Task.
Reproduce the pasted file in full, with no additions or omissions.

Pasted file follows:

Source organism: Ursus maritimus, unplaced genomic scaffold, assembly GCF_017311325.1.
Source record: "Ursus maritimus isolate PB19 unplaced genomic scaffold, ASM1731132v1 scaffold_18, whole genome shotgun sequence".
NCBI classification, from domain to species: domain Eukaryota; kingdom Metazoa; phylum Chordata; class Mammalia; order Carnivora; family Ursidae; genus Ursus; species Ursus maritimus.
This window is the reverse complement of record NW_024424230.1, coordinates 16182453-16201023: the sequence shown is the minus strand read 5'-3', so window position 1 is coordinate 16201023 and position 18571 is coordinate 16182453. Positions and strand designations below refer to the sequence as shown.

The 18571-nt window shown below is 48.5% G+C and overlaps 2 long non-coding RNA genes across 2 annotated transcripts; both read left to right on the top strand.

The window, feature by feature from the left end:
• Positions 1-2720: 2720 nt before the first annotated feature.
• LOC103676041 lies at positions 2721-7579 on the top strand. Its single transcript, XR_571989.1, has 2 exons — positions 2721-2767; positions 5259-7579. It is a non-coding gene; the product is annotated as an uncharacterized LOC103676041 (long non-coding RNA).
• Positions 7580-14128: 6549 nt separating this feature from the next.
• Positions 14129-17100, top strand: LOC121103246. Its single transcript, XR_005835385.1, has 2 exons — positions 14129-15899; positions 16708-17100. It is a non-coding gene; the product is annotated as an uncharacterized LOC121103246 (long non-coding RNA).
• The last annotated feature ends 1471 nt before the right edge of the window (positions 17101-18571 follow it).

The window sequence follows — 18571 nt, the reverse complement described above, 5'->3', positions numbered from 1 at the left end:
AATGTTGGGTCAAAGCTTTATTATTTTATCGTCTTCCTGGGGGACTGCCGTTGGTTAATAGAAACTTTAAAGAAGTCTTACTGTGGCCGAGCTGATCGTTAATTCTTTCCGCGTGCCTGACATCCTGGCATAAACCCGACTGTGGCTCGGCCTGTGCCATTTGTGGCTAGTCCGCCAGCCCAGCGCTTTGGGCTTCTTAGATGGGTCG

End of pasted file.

Source organism: Ursus maritimus, unplaced genomic scaffold, assembly GCF_017311325.1.
Source record: "Ursus maritimus isolate PB19 unplaced genomic scaffold, ASM1731132v1 scaffold_18, whole genome shotgun sequence".
NCBI classification, from domain to species: domain Eukaryota; kingdom Metazoa; phylum Chordata; class Mammalia; order Carnivora; family Ursidae; genus Ursus; species Ursus maritimus.
This window is the reverse complement of record NW_024424230.1, coordinates 16182453-16201023: the sequence shown is the minus strand read 5'-3', so window position 1 is coordinate 16201023 and position 18571 is coordinate 16182453. Positions and strand designations below refer to the sequence as shown.

The 18571-nt window shown below is 48.5% G+C and overlaps 2 long non-coding RNA genes across 2 annotated transcripts; both read left to right on the top strand.

The window, feature by feature from the left end:
• Positions 1-2720: 2720 nt before the first annotated feature.
• LOC103676041 lies at positions 2721-7579 on the top strand. Its single transcript, XR_571989.1, has 2 exons — positions 2721-2767; positions 5259-7579. It is a non-coding gene; the product is annotated as an uncharacterized LOC103676041 (long non-coding RNA).
• Positions 7580-14128: 6549 nt separating this feature from the next.
• Positions 14129-17100, top strand: LOC121103246. Its single transcript, XR_005835385.1, has 2 exons — positions 14129-15899; positions 16708-17100. It is a non-coding gene; the product is annotated as an uncharacterized LOC121103246 (long non-coding RNA).
• The last annotated feature ends 1471 nt before the right edge of the window (positions 17101-18571 follow it).

The window sequence follows — 18571 nt, the reverse complement described above, 5'->3', positions numbered from 1 at the left end:
AATGTTGGGTCAAAGCTTTATTATTTTATCGTCTTCCTGGGGGACTGCCGTTGGTTAATAGAAACTTTAAAGAAGTCTTACTGTGGCCGAGCTGATCGTTAATTCTTTCCGCGTGCCTGACATCCTGGCATAAACCCGACTGTGGCTCGGCCTGTGCCATTTGTGGCTAGTCCGCCAGCCCAGCGCTTTGGGCTTCTTAGATGGGTCG